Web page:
I started thinking about the anabolic steroid nandrolone (deca-durabolin) because of my dog. He was diagnosed with degenerative spinal disease a couple of years ago and it wasn't too long after the bad news that I had him fitted for one of those doggy wheelchairs that looks like a truncated version of the sulky that horses pull in harness races.
I remember getting teary eyed looking at that wheelchair but rather than wallowing in pity – pity for him and pity for me – I got mad. I redoubled my efforts to help him walk again. I put him on a highly structured physical rehab program and pumped him up with any supplement I knew of that might help.
I also put him on a mild dose of prednisone to quell the inflammation that was no doubt leading to further compression of his spinal cord. Lastly, I upped his dosage of testosterone cypionate to build up his atrophied hind legs and to negate any additional muscle-wasting effects from the prednisone. (I'd started giving him low doses of testosterone a couple of years earlier for general health purposes. More info here: How to Make Your Dog Live Longer.)
Twelve months have passed and the wheelchair is in a closet somewhere. While his walk is more of a lumber, he gets around just fine. We go for short walks and he even chases the ball every day. Most importantly, he doesn't seem to be in pain.
It sounds like a success story and it is, but not a day goes by that I don't think what progress he could make if I could get my hands on nandrolone, the fabled steroid from the "golden age" of bodybuilding. (It was discontinued in the U.S. back in the early 2000s, allegedly because of supply problems.)
>While the testosterone helped my dog a great deal, it has a couple of significant drawbacks. For one, it has a low myotrophic/androgenic ratio – about 1 to 1 – meaning it affects muscle growth just about as well as it causes the development of secondary male characteristics. In practical terms, that means it causes muscles to get bigger while also possibly causing prostate growth.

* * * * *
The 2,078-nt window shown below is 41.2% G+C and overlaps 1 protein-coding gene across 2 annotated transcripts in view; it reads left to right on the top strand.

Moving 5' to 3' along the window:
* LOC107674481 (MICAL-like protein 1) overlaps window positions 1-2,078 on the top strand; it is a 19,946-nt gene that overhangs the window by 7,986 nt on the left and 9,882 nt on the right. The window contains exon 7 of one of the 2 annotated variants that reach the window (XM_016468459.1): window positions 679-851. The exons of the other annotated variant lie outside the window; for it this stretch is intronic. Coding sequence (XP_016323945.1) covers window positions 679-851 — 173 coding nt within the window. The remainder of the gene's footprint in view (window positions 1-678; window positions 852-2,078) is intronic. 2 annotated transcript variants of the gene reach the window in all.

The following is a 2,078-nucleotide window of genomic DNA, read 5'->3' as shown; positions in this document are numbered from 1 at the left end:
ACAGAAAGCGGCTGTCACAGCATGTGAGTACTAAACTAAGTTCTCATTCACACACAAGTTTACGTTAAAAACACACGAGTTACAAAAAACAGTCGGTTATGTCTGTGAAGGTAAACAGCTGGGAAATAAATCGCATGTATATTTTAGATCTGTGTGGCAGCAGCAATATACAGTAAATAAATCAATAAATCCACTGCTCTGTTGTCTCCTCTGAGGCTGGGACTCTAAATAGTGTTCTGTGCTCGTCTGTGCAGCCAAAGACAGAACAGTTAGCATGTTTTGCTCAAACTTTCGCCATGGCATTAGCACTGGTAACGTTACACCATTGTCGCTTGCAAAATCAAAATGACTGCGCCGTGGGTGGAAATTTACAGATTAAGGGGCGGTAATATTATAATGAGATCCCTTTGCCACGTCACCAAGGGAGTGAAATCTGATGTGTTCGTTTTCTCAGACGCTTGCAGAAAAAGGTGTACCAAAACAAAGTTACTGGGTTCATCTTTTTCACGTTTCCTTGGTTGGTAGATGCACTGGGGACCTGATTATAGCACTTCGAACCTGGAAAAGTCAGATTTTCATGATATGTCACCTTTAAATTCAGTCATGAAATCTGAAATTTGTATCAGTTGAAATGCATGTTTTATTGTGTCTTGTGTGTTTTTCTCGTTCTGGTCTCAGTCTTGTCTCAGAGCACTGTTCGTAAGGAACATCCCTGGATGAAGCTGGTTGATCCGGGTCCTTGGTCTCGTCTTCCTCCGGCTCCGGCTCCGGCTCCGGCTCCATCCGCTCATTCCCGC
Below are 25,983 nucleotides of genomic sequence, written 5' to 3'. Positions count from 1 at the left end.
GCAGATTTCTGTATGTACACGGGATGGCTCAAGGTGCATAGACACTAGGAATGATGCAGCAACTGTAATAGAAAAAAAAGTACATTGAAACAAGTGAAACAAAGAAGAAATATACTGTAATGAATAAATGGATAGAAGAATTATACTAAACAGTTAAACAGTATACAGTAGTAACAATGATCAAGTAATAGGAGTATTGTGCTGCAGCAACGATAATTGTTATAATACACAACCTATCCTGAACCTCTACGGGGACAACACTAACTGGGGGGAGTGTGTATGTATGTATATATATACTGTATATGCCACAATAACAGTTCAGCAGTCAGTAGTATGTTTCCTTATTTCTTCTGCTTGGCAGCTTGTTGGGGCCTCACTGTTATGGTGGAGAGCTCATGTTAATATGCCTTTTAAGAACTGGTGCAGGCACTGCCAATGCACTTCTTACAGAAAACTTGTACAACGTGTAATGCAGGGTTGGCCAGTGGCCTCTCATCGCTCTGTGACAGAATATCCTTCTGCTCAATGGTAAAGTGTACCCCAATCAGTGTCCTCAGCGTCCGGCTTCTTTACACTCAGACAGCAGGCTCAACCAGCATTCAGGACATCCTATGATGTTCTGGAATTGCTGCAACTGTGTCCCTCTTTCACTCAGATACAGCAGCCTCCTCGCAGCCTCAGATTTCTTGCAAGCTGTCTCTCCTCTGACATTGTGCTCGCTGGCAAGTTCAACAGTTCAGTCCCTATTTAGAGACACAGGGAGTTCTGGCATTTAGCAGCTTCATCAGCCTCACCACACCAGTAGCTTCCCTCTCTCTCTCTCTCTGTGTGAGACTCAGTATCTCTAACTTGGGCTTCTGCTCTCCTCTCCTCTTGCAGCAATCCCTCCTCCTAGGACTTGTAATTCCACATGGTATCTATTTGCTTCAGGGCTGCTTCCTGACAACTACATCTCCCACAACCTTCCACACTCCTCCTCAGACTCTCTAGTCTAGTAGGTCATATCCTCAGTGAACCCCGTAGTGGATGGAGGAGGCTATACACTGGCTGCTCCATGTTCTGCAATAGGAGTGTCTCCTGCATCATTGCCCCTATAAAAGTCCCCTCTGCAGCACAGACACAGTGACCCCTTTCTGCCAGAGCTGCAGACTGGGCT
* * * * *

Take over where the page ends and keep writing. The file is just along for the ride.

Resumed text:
As such, I was limited to how much testosterone I could give my dog. Any amount that might cause truly helpful improvements in muscle size and strength would likely cause his prostate to grow and make it difficult for him to urinate and possibly lead to further complications like urinary tract infections, which isn't an acceptable trade off.
But nandrolone has a myotrophic/androgenic ratio of about 11 to 1. That means it causes phenomenal muscle growth with negligible or non-existent effects on the prostate. Not only that, but nandrolone is reputed to have a downright marvelous effect on the joints.
My point is this: Veterinarians should routinely prescribe Nandrolone to help animals stave off the effects of degenerative diseases that ultimately cripple them.
And yes, I said U.S. pharmaceutical companies no longer make nandrolone, but it can still be produced in any number of U.S. compounding pharmacies. (It's also still available in a number of other countries.) All that's needed are some enlightened veterinarians who are ready to pull out the prescription pad.
So that's why I've been thinking about nandrolone lately. It also occurred to me that it should be routinely used in human patients to stave off the muscle wasting associated with a lot diseases or degenerative conditions. Furthermore, I think it could be used as a replacement for testosterone in male hormone replacement therapy, or at least as an adjunct to testosterone.
That's the real subject of this article.
I even found a review article in Translational Andrology and Urology by researchers Pan and Kovac that supports the latter viewpoint: "Beyond testosterone cypionate: evidence behind the use of nandrolone in male health and wellness."
Traditional TRT usually involves the exogenous supplementation of some testosterone ester by itself or in conjunction with other drugs like human chorionic gonadotropin (hCG), clompihene citrate (Clomid), and anastrozole (Arimidex).
However, as mentioned, testosterone has a low myotrophic/androgenic ratio. A relatively weak ability to build muscle isn't generally considered to be a problem in true TRT (for the purposes of reversing hypogonadism), but it's the other side of that ratio that often poses a problem: Testosterone's androgenic, or virilizing effects.
Testosterone is prone to the attentions of the 5-alpha reductase enzyme, meaning that a portion of it is chemically transformed to dihydrotestosterone, or DHT. Unfortunately, DHT is what causes the prostate to grow. DHT is also what may cause scalp hair to fall out.
Men undergoing TRT often take 5-alpha reductase inhbitors like Finasteride to counter these prostate-expanding and hair-shrinking effects, but these drugs may have sexual side effects and possibly cause anxiety or depression.
5-alpha reductase also romances nandrolone, but the end product isn't DHT, but 5-alpha-dihydro-19-nortestosterone. Unlike DHT, 5-alpha-dihydro-19-nortestosterone has virtually no interest in binding with the androgen receptors on the prostate or on hair follicles.